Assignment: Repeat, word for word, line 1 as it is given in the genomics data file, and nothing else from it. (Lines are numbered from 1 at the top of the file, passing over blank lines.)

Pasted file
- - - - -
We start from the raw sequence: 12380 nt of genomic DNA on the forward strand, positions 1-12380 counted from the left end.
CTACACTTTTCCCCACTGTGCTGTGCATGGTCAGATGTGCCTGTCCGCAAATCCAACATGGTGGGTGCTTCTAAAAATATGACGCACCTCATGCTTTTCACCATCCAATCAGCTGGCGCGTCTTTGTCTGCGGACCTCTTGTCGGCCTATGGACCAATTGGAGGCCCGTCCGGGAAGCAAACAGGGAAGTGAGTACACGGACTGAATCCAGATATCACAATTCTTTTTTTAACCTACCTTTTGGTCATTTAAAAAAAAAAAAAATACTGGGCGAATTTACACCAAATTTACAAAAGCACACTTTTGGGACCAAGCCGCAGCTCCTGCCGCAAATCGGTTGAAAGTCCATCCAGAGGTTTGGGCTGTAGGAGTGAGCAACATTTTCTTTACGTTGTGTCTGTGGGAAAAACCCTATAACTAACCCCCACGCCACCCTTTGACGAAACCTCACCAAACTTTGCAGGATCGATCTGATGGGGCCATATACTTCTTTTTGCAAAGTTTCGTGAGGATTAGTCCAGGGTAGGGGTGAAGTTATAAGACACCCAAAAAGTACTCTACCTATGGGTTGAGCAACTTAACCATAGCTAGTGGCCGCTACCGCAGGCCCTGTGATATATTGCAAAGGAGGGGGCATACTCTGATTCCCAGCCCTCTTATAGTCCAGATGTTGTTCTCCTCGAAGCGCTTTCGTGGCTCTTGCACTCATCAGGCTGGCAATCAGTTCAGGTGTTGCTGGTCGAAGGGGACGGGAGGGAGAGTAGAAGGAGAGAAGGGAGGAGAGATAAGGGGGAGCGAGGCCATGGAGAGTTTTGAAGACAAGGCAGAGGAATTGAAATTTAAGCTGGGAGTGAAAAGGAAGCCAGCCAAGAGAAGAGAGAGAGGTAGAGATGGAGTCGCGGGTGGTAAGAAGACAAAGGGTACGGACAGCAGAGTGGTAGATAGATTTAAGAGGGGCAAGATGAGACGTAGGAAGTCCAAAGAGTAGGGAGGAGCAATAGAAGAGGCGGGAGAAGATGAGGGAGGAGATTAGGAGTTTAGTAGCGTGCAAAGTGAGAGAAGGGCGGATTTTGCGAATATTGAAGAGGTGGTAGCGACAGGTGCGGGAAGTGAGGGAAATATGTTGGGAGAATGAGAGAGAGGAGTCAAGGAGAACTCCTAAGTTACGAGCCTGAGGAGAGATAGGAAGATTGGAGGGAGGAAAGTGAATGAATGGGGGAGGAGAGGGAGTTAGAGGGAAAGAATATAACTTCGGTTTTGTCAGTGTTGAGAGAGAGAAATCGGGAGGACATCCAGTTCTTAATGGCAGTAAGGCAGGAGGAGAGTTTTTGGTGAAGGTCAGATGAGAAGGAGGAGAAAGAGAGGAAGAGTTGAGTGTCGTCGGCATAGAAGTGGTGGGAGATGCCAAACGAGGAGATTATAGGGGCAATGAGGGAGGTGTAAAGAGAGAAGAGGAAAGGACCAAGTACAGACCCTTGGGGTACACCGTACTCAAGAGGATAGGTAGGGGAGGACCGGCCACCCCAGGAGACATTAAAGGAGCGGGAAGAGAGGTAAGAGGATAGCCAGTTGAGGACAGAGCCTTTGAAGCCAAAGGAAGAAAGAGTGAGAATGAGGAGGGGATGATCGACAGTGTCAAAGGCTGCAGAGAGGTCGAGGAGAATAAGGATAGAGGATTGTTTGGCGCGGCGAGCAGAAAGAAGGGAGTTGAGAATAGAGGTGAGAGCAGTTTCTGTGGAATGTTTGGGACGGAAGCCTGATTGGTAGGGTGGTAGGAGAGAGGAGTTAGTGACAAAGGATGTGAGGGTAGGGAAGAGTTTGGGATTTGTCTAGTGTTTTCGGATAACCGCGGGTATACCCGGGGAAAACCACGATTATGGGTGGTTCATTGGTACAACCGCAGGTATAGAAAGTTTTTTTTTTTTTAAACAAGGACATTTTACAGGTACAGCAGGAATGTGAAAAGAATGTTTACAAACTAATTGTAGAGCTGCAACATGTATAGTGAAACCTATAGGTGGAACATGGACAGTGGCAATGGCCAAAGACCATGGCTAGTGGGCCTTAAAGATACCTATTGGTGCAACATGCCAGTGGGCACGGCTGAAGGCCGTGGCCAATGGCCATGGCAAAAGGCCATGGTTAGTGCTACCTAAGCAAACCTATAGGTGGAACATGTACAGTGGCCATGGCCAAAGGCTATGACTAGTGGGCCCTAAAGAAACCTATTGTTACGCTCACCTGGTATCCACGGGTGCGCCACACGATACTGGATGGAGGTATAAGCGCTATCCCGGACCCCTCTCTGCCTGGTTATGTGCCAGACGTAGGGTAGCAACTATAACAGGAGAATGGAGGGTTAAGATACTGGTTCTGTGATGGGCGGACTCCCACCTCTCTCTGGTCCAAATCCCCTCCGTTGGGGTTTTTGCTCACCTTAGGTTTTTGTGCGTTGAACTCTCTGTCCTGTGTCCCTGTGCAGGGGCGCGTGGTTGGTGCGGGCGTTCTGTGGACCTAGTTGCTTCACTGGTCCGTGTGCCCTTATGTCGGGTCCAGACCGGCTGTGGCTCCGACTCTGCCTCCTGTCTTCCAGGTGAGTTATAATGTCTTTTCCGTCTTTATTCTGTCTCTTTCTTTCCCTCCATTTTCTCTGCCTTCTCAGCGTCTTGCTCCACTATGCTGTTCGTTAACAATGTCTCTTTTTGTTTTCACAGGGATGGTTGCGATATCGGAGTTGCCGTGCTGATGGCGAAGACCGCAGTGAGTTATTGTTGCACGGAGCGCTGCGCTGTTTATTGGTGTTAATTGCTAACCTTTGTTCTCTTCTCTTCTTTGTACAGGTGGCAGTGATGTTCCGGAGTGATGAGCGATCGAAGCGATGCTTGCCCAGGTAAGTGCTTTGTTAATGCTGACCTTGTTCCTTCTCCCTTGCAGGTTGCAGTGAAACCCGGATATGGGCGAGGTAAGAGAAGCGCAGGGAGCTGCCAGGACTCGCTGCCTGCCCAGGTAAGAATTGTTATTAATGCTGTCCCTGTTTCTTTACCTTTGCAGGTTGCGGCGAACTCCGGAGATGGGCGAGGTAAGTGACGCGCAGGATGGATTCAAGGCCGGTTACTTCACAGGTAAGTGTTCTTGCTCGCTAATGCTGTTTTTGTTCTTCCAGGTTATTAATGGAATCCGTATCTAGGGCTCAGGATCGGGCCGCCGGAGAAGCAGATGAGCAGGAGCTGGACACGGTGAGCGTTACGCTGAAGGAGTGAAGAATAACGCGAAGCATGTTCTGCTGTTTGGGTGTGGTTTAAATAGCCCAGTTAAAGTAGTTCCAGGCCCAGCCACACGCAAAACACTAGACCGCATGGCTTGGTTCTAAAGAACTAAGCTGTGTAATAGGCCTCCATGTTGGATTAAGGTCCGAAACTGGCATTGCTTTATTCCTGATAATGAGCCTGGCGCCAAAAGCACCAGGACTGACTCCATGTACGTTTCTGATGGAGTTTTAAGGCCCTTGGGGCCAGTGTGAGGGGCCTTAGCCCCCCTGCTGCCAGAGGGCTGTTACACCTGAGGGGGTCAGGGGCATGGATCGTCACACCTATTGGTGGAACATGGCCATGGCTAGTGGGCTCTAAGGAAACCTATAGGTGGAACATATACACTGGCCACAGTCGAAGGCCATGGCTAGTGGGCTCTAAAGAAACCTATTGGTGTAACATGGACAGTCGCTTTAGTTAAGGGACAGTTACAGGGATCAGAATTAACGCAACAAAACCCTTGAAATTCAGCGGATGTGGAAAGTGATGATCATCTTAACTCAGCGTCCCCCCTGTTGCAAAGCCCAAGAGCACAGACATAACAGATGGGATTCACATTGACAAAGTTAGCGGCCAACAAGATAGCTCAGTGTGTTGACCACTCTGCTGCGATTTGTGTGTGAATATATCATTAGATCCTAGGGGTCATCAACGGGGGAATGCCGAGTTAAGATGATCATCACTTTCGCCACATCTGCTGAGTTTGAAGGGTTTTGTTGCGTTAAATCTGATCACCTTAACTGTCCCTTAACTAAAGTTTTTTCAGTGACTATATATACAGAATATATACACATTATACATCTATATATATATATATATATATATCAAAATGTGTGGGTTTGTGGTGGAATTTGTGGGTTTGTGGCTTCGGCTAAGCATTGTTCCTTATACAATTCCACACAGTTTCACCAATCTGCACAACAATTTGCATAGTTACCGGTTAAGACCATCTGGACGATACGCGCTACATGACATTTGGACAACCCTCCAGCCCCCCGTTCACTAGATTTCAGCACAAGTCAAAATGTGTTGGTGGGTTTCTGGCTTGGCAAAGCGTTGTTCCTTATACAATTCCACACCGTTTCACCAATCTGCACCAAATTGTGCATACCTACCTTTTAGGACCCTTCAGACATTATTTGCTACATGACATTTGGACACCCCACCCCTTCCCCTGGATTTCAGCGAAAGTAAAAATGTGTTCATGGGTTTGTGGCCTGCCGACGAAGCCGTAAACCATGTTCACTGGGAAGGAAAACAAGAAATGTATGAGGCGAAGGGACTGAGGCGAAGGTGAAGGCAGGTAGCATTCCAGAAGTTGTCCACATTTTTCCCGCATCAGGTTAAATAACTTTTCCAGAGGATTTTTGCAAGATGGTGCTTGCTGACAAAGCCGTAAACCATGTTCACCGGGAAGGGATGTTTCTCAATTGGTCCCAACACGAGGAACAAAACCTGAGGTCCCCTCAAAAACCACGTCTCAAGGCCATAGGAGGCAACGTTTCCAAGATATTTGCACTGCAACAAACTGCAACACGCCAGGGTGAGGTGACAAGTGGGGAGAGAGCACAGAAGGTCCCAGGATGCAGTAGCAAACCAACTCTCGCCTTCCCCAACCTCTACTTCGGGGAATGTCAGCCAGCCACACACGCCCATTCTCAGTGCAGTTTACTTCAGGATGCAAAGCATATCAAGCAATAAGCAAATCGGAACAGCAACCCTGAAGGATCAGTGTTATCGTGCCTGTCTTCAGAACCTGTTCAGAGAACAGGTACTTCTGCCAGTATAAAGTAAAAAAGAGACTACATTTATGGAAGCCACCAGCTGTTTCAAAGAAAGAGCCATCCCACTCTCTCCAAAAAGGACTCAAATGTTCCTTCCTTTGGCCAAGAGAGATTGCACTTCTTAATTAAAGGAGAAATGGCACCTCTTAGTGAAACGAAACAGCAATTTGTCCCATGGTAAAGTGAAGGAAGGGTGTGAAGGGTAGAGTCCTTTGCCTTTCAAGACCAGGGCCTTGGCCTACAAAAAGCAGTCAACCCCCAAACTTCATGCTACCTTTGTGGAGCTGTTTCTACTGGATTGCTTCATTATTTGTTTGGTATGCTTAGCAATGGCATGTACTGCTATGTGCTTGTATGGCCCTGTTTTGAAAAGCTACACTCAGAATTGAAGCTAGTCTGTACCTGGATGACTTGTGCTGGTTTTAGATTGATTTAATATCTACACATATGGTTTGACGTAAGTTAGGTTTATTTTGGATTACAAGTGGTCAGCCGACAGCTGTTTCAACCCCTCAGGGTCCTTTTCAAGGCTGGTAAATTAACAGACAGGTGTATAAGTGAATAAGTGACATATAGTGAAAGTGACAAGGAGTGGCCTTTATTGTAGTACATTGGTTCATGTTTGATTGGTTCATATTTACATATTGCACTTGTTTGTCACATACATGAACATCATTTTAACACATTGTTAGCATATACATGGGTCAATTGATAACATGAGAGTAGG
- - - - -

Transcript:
We start from the raw sequence: 12380 nt of genomic DNA on the forward strand, positions 1-12380 counted from the left end.